With the worst of the pandemic easing around the increasingly vaccinated world, many countries are now experiencing rising inflation rates, including Canada. The Bank of Canada has signalled that interest-rate increases will likely start sometime in early 2022 to help bring inflation back to the 2% target rate near the end the year. Though the action on interest rates will benefit the economy in the longer run, we will continue to experience higher costs in the shorter term, and this will impact mobility programs.
What we are dealing with now are higher inflation rates, driven in part by manufacturing and supply chain problems, and higher energy costs. This affects prices generally, but more specifically in terms of mobility programs, this means increased:
– Cost of living or goods and services allowances for certain destinations.
– Housing prices and activity as well as housing inventory costs for those with guaranteed home sale plans (GHSP).
– Prices for air travel, hotels, temporary accommodation, and rental housing.
– Cost of moving and storage of household goods, which we touched on in our last blog.
The eventual increase in interest rates will result in:
– Higher cost of borrowing, which could cause difficulties for those renewing mortgages and who overspent on their home during the period of extremely low rates.
– A likely slowdown in housing activity, which will impact programs offering equity protection and GHSP.
– Hopefully, combined with a more stable economy, some relief in the other areas hit by higher than usual inflation.
These increased costs will affect each organization differently, depending on the type of mobility program they have adopted. Those with a traditional fixed benefit design will, of course, absorb the entirety of the increase, unless it is able to make counterbalancing changes without negatively affecting acceptance rates. Not an easy task but possible.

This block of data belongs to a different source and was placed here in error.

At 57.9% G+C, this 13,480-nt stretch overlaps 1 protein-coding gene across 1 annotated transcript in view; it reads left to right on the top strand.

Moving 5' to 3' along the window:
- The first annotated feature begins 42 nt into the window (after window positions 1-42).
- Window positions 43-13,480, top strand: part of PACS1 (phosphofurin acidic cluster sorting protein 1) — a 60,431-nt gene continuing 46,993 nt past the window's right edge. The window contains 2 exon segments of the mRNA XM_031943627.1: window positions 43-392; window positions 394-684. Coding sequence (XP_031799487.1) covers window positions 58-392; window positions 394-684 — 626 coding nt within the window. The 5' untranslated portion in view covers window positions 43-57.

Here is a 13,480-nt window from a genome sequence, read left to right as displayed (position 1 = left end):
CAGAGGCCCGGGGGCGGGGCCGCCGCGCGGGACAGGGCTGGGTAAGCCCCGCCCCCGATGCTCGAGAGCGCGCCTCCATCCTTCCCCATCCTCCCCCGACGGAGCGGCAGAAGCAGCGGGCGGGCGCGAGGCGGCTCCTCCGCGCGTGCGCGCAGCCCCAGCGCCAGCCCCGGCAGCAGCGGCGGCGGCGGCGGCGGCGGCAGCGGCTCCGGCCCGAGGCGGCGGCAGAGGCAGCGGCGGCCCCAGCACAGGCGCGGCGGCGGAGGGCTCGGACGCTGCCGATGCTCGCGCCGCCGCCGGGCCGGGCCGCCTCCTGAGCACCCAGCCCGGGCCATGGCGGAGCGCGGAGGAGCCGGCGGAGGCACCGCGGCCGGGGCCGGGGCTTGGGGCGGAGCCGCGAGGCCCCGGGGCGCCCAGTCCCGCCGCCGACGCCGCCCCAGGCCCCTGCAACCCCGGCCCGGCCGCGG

At the other end of the design spectrum, the increasingly popular lump-sum programs, if unchanged, will pass the additional cost of moving on to the transferee. Acceptance rates may suffer unless the lump sums are enriched to keep up with rising costs.
Sitting somewhere in the middle section of the mobility design spectrum are Core/Flex programs for which the impact of higher inflation and increasing interest rates will likely be felt both by the organizations and the transferee though by how much will depend on the distribution of the benefits provided as Core versus the choices offered under the Flex portion. A recalibration and some design changes may ease the financial strain on both parties, as well as reduce the risk of increased candidate hesitancy.
Talent attraction has been a difficult issue for employers and, regardless of the mobility program design, any additional burden placed on a transferring employee will only exacerbate the problem.
Inflation is already impacting mobility programs and we are told interest rates will rise sooner than previously thought. If organizations haven’t already started planning for their impact on global mobility initiatives, it’s certainly time to start.
The team at Ward O’Farrell Consultants is ready to lend a hand in the process of reviewing, evaluating, and recommending any necessary change required to ensure your mobility program continues to attract top professionals to your organization. Please reach out to:
Linda Ward O’Farrell 514-697-3857 or firstname.lastname@example.org
John O’Brien 905-474-4080 or email@example.com